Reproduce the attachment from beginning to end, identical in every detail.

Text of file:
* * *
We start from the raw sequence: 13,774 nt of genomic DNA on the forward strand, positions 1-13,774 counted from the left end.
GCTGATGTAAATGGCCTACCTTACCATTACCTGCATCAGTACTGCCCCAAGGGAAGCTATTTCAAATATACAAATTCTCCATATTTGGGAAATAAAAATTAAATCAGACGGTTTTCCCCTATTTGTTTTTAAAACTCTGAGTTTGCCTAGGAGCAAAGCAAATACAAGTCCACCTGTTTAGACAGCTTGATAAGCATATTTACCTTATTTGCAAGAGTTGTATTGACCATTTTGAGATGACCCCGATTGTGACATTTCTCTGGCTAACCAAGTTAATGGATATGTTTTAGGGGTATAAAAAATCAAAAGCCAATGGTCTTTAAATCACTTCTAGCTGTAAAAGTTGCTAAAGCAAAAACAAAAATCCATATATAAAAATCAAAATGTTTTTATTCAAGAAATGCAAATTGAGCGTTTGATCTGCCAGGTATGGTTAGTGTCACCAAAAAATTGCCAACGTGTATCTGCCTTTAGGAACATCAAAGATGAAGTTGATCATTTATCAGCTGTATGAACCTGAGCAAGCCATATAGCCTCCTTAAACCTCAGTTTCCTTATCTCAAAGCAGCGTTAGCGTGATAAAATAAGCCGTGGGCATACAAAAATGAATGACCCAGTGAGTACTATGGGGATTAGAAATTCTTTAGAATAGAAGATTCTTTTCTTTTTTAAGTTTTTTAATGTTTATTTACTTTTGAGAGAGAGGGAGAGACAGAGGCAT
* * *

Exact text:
We start from the raw sequence: 13,774 nt of genomic DNA on the forward strand, positions 1-13,774 counted from the left end.
GCTGATGTAAATGGCCTACCTTACCATTACCTGCATCAGTACTGCCCCAAGGGAAGCTATTTCAAATATACAAATTCTCCATATTTGGGAAATAAAAATTAAATCAGACGGTTTTCCCCTATTTGTTTTTAAAACTCTGAGTTTGCCTAGGAGCAAAGCAAATACAAGTCCACCTGTTTAGACAGCTTGATAAGCATATTTACCTTATTTGCAAGAGTTGTATTGACCATTTTGAGATGACCCCGATTGTGACATTTCTCTGGCTAACCAAGTTAATGGATATGTTTTAGGGGTATAAAAAATCAAAAGCCAATGGTCTTTAAATCACTTCTAGCTGTAAAAGTTGCTAAAGCAAAAACAAAAATCCATATATAAAAATCAAAATGTTTTTATTCAAGAAATGCAAATTGAGCGTTTGATCTGCCAGGTATGGTTAGTGTCACCAAAAAATTGCCAACGTGTATCTGCCTTTAGGAACATCAAAGATGAAGTTGATCATTTATCAGCTGTATGAACCTGAGCAAGCCATATAGCCTCCTTAAACCTCAGTTTCCTTATCTCAAAGCAGCGTTAGCGTGATAAAATAAGCCGTGGGCATACAAAAATGAATGACCCAGTGAGTACTATGGGGATTAGAAATTCTTTAGAATAGAAGATTCTTTTCTTTTTTAAGTTTTTTAATGTTTATTTACTTTTGAGAGAGAGGGAGAGACAGAGGCAT